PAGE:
ROCKVILLE, Maryland (Reuters) - Regulators on Thursday approved plans to build the first new nuclear power plant in the U.S. in more than 30 years, despite objections of the Nuclear Regulatory Commission chairman, who cited safety concerns stemming from Japan’s 2011 Fukushima disaster.
The NRC voted 4-1 to allow Atlanta-based Southern Co to build and operate two new nuclear power reactors at its existing Vogtle nuclear power plant in Georgia. The units will cost Southern and partners about $14 billion and enter service as soon as 2016 and 2017.
The approval was cold comfort for nuclear industry officials who have touted a “renaissance” that has failed to materialize, undercut by high costs and the cheapest natural gas prices in about a decade.
No nuclear power plants have been licensed in the United States since the partial meltdown of the reactor core of the Three Mile Island plant in Pennsylvania in 1979. After the accident, the NRC adopted more stringent safety standards, which caused construction costs for nuclear plants to skyrocket and stopped dozens of planned plants in their tracks.
Further clouding future prospects, NRC Chairman Gregory Jaczko cast an extraordinary dissenting vote, citing the Fukushima nuclear disaster in Japan in March 2011 that spurred the NRC to review whether existing and new U.S. reactors could withstand natural disasters like earthquakes and floods.
“I cannot support issuing this license as if Fukushima never happened.” said Jaczko, who has close ties to congressional Democrats. “I believe it requires some type of binding commitment that the Fukushima enhancements that are currently projected and currently planned to be made would be made before the operation of the facility.”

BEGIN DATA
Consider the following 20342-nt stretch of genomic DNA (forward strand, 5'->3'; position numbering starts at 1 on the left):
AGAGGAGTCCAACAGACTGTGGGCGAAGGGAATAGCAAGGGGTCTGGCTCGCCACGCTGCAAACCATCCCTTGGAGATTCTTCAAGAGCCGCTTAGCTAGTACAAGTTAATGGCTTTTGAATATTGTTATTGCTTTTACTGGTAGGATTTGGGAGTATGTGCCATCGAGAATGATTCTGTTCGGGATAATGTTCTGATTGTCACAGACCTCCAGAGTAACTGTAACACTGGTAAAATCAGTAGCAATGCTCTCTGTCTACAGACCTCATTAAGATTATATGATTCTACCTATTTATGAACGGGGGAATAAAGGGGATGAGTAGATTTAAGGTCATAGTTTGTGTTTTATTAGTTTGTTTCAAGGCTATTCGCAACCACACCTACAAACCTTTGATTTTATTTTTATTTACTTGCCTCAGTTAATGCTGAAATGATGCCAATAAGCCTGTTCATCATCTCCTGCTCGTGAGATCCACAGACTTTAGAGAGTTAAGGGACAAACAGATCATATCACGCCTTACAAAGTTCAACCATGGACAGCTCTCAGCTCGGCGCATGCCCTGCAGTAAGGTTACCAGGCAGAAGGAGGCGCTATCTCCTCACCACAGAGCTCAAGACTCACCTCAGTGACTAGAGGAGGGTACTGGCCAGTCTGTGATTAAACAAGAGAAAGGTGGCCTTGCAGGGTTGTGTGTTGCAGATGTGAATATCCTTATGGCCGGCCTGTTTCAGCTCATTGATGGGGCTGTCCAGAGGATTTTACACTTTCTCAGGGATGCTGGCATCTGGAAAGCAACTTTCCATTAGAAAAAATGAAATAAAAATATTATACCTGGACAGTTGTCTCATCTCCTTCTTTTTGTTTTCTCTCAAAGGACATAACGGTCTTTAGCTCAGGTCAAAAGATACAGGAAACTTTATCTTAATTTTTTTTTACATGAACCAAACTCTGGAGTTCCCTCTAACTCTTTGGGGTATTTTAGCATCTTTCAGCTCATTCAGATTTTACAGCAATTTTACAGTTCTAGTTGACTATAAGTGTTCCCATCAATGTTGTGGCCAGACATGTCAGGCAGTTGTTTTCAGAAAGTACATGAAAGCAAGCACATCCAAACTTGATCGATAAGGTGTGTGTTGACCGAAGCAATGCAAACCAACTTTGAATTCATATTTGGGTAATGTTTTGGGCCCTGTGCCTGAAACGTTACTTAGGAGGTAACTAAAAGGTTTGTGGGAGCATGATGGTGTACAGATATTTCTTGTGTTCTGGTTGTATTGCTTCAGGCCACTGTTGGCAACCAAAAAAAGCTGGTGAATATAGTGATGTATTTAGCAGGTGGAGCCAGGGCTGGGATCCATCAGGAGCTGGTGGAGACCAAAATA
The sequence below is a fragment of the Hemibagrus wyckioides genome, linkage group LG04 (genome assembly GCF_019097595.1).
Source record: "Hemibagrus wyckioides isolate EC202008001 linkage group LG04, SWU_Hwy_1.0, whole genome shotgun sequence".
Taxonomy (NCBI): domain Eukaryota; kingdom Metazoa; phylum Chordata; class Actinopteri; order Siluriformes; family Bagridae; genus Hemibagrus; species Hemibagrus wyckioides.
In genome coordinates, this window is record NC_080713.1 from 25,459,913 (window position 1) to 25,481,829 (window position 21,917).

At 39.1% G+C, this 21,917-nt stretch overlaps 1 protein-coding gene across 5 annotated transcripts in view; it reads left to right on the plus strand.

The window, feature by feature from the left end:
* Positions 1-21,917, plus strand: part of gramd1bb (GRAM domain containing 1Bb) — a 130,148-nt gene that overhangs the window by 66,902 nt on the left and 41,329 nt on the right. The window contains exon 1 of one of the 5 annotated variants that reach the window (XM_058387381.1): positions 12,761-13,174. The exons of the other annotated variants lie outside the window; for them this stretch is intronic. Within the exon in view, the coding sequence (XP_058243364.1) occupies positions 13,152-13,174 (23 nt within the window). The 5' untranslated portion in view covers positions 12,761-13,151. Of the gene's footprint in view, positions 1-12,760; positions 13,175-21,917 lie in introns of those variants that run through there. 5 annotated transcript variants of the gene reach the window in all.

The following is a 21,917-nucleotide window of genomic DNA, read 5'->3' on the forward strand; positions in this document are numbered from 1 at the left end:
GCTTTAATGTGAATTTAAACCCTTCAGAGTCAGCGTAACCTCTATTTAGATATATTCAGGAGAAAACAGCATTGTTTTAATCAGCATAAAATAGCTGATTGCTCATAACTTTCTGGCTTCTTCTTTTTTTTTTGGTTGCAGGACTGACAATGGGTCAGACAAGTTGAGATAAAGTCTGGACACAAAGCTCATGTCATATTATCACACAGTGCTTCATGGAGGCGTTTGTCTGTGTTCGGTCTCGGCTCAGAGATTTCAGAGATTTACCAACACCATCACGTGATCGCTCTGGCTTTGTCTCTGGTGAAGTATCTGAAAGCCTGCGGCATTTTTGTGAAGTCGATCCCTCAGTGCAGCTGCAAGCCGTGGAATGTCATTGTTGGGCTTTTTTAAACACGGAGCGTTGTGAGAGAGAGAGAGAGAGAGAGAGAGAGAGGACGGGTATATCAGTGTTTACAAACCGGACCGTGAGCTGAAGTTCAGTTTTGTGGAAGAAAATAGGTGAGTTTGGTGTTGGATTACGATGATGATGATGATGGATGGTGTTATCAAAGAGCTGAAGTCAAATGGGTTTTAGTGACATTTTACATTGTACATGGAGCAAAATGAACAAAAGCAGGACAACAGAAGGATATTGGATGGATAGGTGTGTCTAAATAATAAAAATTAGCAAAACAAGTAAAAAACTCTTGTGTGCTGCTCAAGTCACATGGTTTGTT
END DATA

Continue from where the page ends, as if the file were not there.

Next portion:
Supporters of nuclear power saw Jaczko’s dissent as another sign of dysfunction at the top of the NRC, where in-fighting among members has been the subject of Congressional hearings where one Democratic commissioner called Jaczko abusive.
“The chairman just voted against the first new nuclear reactors in 30 years,” said Ed Batts, a partner at law firm DLA Piper. “That’s just not the way that confidence is inspired in the average American and thus does not seem like the best way for nuclear regulation.”
The new plant will use AP1000 reactors built by Westinghouse Electric, a standardized design approved by the NRC in December that will be the foundation for several other proposed nuclear plants. Westinghouse is majority owned by Japanese multinational Toshiba Corp.
Thomas Fanning, Southern Co.’s chief executive Officer, called the license a “monumental accomplishment” and said the new Vogtle plants would provide cheap, reliable power to Southeast residents for years to come.
“This has been a thorough, thoughtful and complete process,” Fanning said. “Recall that four other commissioners saw the same facts and voted” to issue the license.
However, Rep. Edward Markey of Massachusetts, a Democratic critic of the nuclear industry, said the agency “abdicated its duty to protect public health and safety, just to make construction faster and cheaper for the nuclear industry.”